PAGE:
Here you see the inner workings of a Selmer-U.S. Padless Saxophone.
The Selmer-U.S. Padless Saxophone operates under the same principles as a regular saxophone except that the “pad” is replaced by a flat metal plate and the edge of the tone hole is replaced by a tone ring. To make this work, each tone hole is surrounded by a socket. Soft, resilient "Tonex Tone Rings" are mounted in these sockets. Click on the photo to the left to clearly see the tone rings mounted in each tone hole. These tone rings are composed of three layers of differing synthetic materials that are blended togther to give the saxophone a solid feel when set up properly. The center layer is an air tight, water-resistant layer. Selmer claims to have tested over 300 different materials before settling on the final tone ring composition. A solid metal "Tone Booster" key plate closes on the tone ring in quite the opposite manner of how a traditional saxophone operates. Thus, a seal is made which is effectively the same as a traditional saxophone except here the entire pad cup is essentially one giant resonator. In this sense, the instrument was billed as having “twice” the volume, as being 120% more air tight, as having greater resonance and more brilliant tones, and as having a more defined articulation between the notes.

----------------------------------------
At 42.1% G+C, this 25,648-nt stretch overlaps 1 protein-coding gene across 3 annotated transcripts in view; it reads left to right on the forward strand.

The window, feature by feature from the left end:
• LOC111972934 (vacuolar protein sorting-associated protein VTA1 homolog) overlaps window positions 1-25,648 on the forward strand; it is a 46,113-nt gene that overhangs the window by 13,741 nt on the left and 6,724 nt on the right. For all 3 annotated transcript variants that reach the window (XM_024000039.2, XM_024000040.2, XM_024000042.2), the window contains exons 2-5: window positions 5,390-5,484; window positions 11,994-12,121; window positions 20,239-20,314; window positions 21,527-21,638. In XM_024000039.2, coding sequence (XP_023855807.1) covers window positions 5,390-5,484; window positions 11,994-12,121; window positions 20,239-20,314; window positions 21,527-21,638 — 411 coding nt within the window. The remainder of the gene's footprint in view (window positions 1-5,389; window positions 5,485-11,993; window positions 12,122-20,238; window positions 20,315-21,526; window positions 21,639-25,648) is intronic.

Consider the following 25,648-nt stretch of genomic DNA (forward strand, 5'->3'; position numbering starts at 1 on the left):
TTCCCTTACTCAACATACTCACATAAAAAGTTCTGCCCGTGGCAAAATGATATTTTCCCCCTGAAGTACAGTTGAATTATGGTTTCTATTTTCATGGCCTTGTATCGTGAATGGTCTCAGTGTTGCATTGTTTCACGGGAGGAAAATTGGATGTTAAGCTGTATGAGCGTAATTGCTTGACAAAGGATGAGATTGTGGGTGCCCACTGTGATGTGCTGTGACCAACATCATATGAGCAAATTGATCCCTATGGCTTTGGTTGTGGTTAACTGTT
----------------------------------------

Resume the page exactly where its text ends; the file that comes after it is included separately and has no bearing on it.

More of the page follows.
One major challenge when seting up a Selmer padless saxophone is getting the flat key plate perfectly level to the tone ring. A perfect seal is required. However, once you have the instrument in perfect regulation, it is quite a remarkable instrument. After having taken the time to set one of these up, I know understand the excitement that Selmer put into the launch of their new invention.
Had it not been for WWII, I believe they would have made further improvements on it in terms of overall feel and stability of the set up. Sadly, production was never resumed after WWII as H & H Selmer (USA) began to focus more and more on the student market.